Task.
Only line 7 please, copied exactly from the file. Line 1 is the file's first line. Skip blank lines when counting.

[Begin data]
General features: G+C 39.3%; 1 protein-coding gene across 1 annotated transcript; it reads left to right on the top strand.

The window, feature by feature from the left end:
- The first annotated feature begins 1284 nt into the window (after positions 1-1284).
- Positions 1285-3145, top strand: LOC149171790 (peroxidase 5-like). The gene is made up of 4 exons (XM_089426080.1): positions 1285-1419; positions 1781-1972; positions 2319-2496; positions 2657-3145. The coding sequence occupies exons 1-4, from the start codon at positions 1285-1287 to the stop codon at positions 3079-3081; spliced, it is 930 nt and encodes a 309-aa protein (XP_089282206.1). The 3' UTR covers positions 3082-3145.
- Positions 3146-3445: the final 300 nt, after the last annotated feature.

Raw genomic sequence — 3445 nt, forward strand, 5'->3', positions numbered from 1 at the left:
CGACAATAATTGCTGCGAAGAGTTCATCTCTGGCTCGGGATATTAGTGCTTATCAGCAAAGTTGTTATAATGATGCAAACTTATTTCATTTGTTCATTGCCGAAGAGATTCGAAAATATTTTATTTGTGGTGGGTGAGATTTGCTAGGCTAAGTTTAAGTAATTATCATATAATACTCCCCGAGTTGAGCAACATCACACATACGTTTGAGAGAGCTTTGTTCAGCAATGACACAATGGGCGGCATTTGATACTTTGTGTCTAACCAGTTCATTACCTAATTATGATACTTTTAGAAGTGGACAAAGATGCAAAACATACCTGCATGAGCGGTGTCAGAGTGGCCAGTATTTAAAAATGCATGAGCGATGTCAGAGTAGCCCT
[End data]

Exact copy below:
CGACAATAATTGCTGCGAAGAGTTCATCTCTGGCTCGGGATATTAGTGCTTATCAGCAAAGTTGTTATAATGATGCAAACTTATTTCATTTGTTCATTGCCGAAGAGATTCGAAAATATTTTATTTGTGGTGGGTGAGATTTGCTAGGCTAAGTTTAAGTAATTATCATATAATACTCCCCGAGTTGAGCAACATCACACATACGTTTGAGAGAGCTTTGTTCAGCAATGACACAATGGGCGGCATTTGATACTTTGTGTCTAACCAGTTCATTACCTAATTATGATACTTTTAGAAGTGGACAAAGATGCAAAACATACCTGCATGAGCGGTGTCAGAGTGGCCAGTATTTAAAAATGCATGAGCGATGTCAGAGTAGCCCT